Mobile app development: native, web or hybrid?

Published on Nov 10, 2014 in App Development
Mobile app development: native, web or hybrid?

There are three kinds of mobile applications: native, web (or HTML5) and hybrid. A native app is developed specifically for one platform (iOS, Android…); this means that it is written in the specific language used for development on that platform. It is installed through an app store, live on the device and the user accesses it through icons on the home screen. A native app can incorporate gestures and work offline.

A Mobile Web App (or HTML5) is not a real application; it is running in a browser, written in HTML5, and is essentially a website, but looks like a native app. Users access it as they would access any web page, going to an URL and then they can “install” it on the device’s home screen by creating a bookmark to that page. It is basically a website written with JavaScript, which allows the app to perform dynamically, not having to refresh all the time to see the changes as you would do with a common static website. This is what makes it be interactive and feel like a real app.

A Hybrid app is a part native, part web app. Like native ones, it lives in an app store and can take advantage of the device’s features. And like a web app, it relies on HTML being rendered in a browser. So it is basically a web app which is deployed to a native platform inside a native harness.



The portability is the ability to use a app on other platforms. Can you use the same app on iOS and Android, for example?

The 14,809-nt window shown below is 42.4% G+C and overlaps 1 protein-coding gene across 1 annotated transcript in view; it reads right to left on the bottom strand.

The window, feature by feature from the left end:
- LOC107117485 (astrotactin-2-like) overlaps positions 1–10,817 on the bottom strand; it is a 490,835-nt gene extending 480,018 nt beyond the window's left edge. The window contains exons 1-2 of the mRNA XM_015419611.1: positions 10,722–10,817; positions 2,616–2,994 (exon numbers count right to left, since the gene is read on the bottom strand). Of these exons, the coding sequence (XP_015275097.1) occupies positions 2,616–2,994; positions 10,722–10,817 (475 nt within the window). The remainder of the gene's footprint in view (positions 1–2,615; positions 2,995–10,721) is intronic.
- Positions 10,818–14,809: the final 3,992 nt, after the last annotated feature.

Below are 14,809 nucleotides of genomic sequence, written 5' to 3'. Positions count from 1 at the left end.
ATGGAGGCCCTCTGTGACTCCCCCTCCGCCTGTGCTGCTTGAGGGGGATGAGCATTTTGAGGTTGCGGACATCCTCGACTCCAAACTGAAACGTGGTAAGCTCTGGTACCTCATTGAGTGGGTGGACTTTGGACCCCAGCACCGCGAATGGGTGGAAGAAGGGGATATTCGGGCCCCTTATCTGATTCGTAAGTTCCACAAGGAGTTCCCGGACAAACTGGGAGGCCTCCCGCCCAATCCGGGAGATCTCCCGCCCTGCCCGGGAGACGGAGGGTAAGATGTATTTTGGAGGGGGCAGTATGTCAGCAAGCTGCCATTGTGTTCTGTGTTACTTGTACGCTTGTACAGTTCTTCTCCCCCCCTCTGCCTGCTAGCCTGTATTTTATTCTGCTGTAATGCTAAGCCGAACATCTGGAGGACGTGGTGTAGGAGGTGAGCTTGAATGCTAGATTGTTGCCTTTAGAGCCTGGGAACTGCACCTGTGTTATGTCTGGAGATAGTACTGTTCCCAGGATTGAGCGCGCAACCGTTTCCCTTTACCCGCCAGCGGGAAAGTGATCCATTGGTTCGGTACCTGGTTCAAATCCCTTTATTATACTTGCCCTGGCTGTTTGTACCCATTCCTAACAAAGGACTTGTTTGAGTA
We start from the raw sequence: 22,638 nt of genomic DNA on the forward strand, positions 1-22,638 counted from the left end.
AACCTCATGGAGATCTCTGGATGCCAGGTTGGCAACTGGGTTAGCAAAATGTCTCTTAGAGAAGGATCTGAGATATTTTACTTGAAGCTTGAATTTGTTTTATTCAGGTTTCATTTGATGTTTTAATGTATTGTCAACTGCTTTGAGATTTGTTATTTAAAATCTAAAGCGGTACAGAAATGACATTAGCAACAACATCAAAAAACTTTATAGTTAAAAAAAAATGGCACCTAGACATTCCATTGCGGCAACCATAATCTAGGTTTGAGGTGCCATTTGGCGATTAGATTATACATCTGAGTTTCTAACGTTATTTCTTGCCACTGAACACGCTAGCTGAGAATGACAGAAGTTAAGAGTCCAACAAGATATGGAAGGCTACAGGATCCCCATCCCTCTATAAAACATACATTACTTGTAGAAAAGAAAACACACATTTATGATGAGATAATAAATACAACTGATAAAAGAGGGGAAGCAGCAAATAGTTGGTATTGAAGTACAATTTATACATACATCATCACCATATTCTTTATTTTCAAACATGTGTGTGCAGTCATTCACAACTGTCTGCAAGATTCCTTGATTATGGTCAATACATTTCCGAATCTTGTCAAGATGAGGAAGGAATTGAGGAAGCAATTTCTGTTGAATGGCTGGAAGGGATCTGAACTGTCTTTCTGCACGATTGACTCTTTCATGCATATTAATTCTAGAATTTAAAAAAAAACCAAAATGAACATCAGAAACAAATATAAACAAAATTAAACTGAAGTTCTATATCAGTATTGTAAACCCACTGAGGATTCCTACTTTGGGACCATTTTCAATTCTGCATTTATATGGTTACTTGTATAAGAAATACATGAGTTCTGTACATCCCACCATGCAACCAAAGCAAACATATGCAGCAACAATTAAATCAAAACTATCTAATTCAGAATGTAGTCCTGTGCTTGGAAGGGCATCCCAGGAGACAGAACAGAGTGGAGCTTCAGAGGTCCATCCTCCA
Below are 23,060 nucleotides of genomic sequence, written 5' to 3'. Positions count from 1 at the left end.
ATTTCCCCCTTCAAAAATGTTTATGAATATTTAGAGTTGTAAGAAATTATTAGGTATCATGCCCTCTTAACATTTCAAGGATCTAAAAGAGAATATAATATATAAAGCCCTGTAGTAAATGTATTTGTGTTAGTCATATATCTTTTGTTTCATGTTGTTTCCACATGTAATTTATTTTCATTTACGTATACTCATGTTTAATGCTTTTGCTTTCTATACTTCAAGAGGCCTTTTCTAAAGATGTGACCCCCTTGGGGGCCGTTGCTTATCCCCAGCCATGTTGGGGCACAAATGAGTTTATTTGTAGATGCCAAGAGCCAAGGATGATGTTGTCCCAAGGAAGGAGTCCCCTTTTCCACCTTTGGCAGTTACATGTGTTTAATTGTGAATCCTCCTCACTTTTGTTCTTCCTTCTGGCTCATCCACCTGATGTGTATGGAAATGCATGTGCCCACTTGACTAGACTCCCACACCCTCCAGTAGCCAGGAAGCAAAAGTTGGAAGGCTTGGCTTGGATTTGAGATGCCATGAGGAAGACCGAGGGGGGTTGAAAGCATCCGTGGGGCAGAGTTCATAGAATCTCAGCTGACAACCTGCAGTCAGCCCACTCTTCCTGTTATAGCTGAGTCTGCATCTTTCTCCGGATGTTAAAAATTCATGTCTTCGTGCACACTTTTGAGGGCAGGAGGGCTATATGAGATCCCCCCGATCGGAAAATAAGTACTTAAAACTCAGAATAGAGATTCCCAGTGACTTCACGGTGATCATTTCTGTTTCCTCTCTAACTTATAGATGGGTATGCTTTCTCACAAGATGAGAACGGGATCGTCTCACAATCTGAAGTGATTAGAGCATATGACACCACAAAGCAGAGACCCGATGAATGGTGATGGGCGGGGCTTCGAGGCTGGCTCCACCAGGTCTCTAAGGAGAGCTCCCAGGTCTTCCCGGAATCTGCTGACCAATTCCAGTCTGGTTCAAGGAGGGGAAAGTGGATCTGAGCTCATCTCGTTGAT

A web app has the best portability, because it works on any platform. Your code can be ported across platforms, which can dramatically reduce development time and cost. As for a native app, the portability of the code to other platforms depends on how they were written.

A hybrid app combines the best of both worlds, using a common code base to deploy a native-like app to a wide range of platforms. It allows cross-platform development, which notably reduces development costs. This means that developers can reuse the same HTML code components on different mobile operating systems. That obviously improves code portability because if you want to port your app to another platform, you only need a native harness on that other platform to run it; the HTML5 content of the app is directly portable.

Native Hybrid

Pros and cons of the different types of apps

A Native app has access to all the hardware features (camera, microphone, GPS…), it is faster, works better offline and lets you create richer interfaces and graphics. But it needs more developing time and cost, ongoing maintenance and have no portability. On the other hand, content is more discoverable on a web app, and maintaining a web or hybrid app is easier. So if you’re looking for platform independence, it’s better to use a web or a hybrid app.

A Web app offers fast development, simple maintenance and full portability, meaning that a mobile web app works on any platform. On the other hand, it does not have access to the phone camera or microphone.